But that is not to say some workers don’t actually end up doing a bad job because some do and this can be down to several reasons. Firstly, they were never shown by the firm how to do their job properly in the first place. No induction, no training even if it was only the “Sitting-by-Nellie” type – which still works fine in the 21st century but is now called “mentoring” or buddying-up”. Secondly, no one points out to them that they are doing something wrong or not performing to the required standard which is essentially down to weak supervision and management.
Thirdly, even some of the managers themselves do not understand what quality means and are therefore unsure about which standards ought to apply because they never get to grips with the core business and what the firm is actually about. This will sound controversial but I believe the point needs to be made or at least further debated, that a Quality Manager employed in an engineering company who has an engineering background will do a far better job on the quality front than a Quality Manager employed in an engineering company who has a background in say, Bavarian Anthropology. “Nonsense! Why is that?” I hear some of you Bavarian Anthropologists asking in indignation.
Well, not that I have anything against Bavarian Anthropologists but simple common sense tells us that the engineer understands the engineering process better, can speak the same language as engineers on the production line, can see why things are working well or not so well, can offer realistic actions or remedies to take and probably gains more respect and credence for that. A good Quality Manager needs to know what can realistically work on the production line and if need be, tell other managers in polite terms that their suggestions are simply not workable and why they are not workable.
Quality is a process and not an event and this means effective quality systems hold up a mirror for workers and managers to see themselves at work. And that is not an easy task. When people look into that quality mirror they expect to see at least a favourable image of themselves and more often than not, a truly excellent image. Every department and member of staff within believes a great job is being done. It can come as a nasty shock then when they don’t see what they want to see or expect to see. And it is at that precise point that Quality Management in an organisation will either succeed or fail. Disappointment is only natural and can be dealt with by supportive leaders who will work together to put things right but outright denial is a much more serious and time consuming reaction to effectively manage. Likewise, any member of staff, whether senior or junior, who takes it personally and bears a grudge will scupper any concept of what continuous improvement seeks to achieve.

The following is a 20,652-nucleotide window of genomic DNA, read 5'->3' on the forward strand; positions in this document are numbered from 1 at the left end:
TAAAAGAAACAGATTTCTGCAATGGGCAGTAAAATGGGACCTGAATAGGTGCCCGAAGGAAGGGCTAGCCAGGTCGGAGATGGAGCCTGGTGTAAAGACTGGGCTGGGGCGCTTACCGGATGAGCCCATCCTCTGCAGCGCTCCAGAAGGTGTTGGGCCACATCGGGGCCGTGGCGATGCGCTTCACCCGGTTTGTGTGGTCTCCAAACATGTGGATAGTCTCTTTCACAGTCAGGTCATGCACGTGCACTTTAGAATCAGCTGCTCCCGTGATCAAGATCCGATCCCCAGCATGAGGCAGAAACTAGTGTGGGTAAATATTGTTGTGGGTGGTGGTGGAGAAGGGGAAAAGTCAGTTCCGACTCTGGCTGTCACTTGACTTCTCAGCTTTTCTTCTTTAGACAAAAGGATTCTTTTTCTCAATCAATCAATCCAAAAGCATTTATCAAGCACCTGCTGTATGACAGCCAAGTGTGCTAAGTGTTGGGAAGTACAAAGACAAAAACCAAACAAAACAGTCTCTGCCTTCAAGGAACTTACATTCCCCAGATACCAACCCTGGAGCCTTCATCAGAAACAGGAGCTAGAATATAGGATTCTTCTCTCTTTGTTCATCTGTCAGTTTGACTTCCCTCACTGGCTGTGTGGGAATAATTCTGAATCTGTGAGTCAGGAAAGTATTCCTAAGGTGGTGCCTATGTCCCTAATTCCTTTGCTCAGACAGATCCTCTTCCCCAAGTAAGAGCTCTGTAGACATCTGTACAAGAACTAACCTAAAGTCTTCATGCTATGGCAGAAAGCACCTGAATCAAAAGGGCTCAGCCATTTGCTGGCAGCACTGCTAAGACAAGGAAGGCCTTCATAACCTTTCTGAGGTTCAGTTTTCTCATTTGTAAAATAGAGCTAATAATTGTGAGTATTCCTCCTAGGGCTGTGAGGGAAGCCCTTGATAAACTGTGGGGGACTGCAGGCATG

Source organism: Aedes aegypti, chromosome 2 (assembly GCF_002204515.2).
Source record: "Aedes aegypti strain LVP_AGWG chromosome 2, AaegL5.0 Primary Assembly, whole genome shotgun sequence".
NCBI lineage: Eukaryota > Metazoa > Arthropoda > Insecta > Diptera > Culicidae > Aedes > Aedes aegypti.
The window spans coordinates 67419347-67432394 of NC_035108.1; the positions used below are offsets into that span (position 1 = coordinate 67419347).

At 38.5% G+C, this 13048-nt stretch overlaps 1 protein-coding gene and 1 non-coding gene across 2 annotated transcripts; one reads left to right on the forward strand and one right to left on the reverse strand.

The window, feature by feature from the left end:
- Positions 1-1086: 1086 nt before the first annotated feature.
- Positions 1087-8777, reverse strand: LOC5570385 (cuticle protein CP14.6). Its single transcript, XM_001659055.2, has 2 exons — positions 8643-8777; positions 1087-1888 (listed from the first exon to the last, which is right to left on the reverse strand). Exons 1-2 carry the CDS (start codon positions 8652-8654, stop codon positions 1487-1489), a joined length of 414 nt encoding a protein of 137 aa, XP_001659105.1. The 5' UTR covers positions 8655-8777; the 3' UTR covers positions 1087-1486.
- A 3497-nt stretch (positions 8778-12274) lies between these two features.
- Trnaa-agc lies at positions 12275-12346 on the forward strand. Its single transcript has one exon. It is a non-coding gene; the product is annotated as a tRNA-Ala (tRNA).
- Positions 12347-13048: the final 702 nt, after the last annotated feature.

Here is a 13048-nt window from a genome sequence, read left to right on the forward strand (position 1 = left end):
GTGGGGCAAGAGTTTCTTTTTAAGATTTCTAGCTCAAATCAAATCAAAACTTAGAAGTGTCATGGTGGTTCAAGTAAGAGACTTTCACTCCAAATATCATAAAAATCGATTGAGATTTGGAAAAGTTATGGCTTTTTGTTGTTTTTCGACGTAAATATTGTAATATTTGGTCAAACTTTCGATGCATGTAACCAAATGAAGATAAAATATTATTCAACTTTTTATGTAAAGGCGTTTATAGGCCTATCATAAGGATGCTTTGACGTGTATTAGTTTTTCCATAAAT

Initial negative reactions to a poor image can range from providing a whole series of excuses why the situation is so - and it usually starts by blaming others or down to a lack of resources. Also, by going onto the offensive by questioning the accuracy of the mirror itself by likening it to one of those funny mirrors you find in fair grounds that make you look like a 6 foot beanpole or a short, stubby person of restricted growth. It goes without saying that of course quality systems need to be accurate and fair but remember they are also agreed by all the managers before the systems are rolled out. The outrage that some workers and even managers display when confronted by shortcomings in their department can also include picking up a rock and hurling it at the mirror which then cracks – along with the entire quality system.